SPLIT, Croatia — Soldiers from the 7th Civil Support Command and a U.S. Embassy-Croatia official traveled across the country to assess past humanitarian assistance projects and to recommend future ones, while continuing a strong partnership with a NATO ally Sept. 11 to 18.
The Army Reserve Soldiers from the 457th Civil Affairs Battalion evaluated several HA sites, including: medical equipment at emergency response clinics, a high school dining facility and dormitory roof reconstruction, and an outdoor therapy facility for children with special needs.
There are four types of HA that United States European Command provides, including Humanitarian Civic Assistance, HA, Excess Property, and Minimum Cost, said Diana Marsic, HA project coordinator for the U.S. Embassy in Croatia.
The latter type of HA was used to purchase four defibrillators in late 2013 for Croatian emergency medical services, which were assessed by Marsic and the civil affairs team. The machines are meant to jump start a person’s heart when it stops beating.
“All four (defibrillators) are still in use,” said Dr. Radmila Majhen Ujevic, a physician at the Institute of Emergency Medicine Split-Dalmatian County. “They save lives.”
The defibrillators were donated by the EUCOM HA program.
“In the future, we need a CPR machine,” Ujevic said.
The assessment of the Outdoor Physical Therapy Facility in Karlovac on Sept. 16 was a high-visibility event, said Army Maj. Kevin Kaufman, chief of the civil affairs planning team.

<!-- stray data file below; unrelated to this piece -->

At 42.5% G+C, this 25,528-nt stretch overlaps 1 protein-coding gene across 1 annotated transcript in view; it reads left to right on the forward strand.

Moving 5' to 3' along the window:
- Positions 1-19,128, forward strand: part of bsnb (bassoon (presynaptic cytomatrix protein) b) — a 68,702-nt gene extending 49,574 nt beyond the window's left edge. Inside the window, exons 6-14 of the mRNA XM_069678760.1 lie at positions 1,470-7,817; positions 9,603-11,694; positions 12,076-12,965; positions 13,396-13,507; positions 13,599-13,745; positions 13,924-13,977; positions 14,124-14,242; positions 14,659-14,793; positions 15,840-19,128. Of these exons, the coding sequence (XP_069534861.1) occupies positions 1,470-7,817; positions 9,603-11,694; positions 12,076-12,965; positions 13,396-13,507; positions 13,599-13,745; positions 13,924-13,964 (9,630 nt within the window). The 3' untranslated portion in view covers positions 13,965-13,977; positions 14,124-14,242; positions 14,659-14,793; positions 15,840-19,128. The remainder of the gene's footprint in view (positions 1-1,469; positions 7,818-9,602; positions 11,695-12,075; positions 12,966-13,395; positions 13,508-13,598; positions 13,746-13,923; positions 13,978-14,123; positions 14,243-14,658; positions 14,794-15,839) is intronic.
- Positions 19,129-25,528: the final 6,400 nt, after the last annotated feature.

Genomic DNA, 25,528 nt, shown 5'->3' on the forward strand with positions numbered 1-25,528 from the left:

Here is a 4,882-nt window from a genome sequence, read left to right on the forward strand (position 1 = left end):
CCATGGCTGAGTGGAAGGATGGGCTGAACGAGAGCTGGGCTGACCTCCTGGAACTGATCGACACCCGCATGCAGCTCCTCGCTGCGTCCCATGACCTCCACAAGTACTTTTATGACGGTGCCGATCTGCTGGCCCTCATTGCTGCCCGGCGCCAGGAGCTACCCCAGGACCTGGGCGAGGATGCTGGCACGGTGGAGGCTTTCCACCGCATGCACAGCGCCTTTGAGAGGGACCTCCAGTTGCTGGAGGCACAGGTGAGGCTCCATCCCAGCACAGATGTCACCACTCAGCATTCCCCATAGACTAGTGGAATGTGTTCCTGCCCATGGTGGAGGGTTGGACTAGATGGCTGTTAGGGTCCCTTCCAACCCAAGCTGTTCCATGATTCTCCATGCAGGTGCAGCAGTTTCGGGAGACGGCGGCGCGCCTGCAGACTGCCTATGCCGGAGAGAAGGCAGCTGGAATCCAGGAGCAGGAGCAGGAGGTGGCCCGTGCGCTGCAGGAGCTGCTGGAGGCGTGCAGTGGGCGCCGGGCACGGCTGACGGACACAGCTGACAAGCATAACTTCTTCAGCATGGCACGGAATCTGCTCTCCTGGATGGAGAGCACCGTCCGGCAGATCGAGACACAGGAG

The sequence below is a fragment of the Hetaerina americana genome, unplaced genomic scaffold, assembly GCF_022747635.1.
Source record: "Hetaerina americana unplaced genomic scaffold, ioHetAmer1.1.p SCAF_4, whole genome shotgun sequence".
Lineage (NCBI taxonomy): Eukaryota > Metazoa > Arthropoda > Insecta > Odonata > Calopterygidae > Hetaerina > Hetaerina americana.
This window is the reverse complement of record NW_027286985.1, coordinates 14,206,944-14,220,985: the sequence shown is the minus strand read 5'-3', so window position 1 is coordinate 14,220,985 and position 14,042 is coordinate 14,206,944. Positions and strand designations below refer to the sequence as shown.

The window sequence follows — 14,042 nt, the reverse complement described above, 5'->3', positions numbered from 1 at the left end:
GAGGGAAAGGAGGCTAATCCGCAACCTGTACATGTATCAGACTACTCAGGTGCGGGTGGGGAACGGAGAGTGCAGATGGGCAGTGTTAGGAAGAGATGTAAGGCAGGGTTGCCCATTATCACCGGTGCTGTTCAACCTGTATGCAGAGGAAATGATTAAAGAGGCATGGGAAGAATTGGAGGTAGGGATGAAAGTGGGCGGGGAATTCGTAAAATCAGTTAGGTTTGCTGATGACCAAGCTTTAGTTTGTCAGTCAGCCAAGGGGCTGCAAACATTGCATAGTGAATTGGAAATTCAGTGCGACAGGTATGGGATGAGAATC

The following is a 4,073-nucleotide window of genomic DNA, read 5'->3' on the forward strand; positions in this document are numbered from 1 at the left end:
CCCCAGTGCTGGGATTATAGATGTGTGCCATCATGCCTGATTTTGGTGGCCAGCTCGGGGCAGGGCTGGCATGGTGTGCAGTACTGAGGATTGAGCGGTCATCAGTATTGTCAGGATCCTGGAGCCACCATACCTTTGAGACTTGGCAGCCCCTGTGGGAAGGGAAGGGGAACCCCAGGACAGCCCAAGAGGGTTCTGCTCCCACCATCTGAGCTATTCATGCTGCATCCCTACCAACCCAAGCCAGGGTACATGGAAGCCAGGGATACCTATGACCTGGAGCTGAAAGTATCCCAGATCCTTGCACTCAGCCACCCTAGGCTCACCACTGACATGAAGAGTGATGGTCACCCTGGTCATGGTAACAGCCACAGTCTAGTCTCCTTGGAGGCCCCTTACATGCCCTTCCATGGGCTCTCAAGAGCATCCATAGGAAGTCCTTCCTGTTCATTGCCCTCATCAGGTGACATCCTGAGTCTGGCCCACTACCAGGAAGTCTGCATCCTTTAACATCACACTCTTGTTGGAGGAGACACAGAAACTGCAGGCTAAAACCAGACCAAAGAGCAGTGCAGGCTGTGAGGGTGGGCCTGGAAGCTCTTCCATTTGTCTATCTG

The U.S. Embassy Zagreb Deputy Chief of Mission, Charge d’Affaires, Margaret Nardi met with the Deputy Mayor of Karlovac Marina Kolakovic and participated in a walk-around tour of the outdoor facility, Kaufman said.
“Local news media interviewed both Nardi, who speaks great Croatian, and Kolakovic, both of whom expressed the importance of the facility to not just the physically disabled who use it for therapeutic purposes, but also for the general public who use it throughout the day, and into the evening time, as a meeting and recreation facility,” Kaufman said.
The 7th CSC Soldiers felt their HA assessments had a positive impact on Croatia, which emerged from a war of independence in 1995. Croatia joined NATO in 2009 and most recently joined the European Union in 2013.
“I think it (the donated medical equipment) made a huge difference in what they’re doing here and hopefully we can foster a good relationship, and we can continue good efforts like this,” said Army Pfc. Carl Youngblood, a civil affairs specialist with the 457th. “There will always be positive impacts in what we’re doing here in cooperation with them.”
In addition, the 7th CSC CA assessment team partnered with the Croatian Army to perform key leader engagements concerning disaster management, which also helped build partner nation capacity.
The Soldiers were tasked to determine four things:
• If HA/HCA projects in Croatia were effectively implemented and sustained by Croatian authorities
• Whether or not existing HA/HCA projects in Croatia are achieving EUCOM and United States Army Europe strategic objectives
• How limited funds can potentially be better spent
• To gain a better understanding of HA needs in Croatia in order to focus HA/HCA projects to maximize their effectiveness.
The team is proud they were able to make a difference in countries that have experienced political and military turmoil, Kaufman said.
“It’s an honor for us to be able to come in and help where we can,” he said.